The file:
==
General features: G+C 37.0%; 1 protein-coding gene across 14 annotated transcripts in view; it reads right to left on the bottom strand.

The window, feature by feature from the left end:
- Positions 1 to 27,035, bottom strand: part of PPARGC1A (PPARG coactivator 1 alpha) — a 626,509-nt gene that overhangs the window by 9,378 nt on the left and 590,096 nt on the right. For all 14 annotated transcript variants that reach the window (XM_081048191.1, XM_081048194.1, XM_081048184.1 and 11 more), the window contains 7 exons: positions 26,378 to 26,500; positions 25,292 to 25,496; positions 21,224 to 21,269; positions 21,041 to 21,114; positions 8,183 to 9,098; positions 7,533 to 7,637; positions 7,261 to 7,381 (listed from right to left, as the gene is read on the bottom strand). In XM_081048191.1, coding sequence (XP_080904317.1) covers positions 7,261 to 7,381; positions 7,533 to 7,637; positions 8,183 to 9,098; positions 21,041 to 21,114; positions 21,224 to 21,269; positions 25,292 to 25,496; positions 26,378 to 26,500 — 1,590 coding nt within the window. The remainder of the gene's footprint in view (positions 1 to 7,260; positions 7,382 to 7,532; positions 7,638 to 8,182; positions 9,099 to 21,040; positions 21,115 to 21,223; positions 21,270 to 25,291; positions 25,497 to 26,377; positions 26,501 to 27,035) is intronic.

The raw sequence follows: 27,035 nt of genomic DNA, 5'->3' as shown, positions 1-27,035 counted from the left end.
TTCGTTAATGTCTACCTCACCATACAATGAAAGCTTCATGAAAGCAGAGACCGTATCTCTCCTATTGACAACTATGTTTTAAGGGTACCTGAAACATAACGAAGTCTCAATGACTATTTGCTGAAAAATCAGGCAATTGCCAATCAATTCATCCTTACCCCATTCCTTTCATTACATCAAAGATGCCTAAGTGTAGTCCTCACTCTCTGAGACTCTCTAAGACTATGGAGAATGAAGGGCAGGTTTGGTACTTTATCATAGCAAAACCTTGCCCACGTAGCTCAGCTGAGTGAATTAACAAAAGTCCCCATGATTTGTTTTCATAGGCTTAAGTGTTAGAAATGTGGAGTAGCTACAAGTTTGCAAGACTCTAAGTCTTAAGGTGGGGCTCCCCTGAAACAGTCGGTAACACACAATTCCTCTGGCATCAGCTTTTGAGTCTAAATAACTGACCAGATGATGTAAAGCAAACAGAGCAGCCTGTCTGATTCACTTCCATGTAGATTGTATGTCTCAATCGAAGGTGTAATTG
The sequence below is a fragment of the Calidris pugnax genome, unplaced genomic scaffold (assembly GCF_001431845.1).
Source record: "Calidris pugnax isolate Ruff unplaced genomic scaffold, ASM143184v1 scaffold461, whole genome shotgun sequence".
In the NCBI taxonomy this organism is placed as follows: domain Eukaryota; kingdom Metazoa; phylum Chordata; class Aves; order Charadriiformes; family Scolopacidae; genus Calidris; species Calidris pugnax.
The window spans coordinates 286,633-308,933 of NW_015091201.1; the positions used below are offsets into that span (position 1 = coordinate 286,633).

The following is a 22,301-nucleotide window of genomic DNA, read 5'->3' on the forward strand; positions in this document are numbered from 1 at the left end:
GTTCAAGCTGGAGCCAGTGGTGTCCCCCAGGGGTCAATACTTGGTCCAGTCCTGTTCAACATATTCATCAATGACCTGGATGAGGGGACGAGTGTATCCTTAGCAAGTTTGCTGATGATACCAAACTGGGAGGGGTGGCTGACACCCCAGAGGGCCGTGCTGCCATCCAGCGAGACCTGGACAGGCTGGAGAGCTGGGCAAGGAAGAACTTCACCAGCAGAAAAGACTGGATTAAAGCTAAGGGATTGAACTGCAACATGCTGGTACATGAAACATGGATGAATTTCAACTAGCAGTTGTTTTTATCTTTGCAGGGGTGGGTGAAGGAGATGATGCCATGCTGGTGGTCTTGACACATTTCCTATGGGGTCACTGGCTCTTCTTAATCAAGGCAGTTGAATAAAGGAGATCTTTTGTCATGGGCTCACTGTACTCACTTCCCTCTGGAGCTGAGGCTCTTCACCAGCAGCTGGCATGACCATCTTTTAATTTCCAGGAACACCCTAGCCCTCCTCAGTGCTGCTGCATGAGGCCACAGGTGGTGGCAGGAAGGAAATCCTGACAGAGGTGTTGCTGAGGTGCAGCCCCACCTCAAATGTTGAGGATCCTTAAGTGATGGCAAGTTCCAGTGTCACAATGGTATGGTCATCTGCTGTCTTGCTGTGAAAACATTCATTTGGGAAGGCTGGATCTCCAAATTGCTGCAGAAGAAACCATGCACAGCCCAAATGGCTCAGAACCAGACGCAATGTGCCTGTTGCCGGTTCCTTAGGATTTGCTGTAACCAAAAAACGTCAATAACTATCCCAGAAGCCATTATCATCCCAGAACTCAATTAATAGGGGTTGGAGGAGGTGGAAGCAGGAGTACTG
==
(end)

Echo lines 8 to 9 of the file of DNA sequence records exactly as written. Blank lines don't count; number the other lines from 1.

In the NCBI taxonomy this organism is placed as follows: domain Eukaryota; kingdom Metazoa; phylum Chordata; class Aves; order Charadriiformes; family Scolopacidae; genus Calidris; species Calidris pugnax.
The window spans coordinates 286,633-308,933 of NW_015091201.1; the positions used below are offsets into that span (position 1 = coordinate 286,633).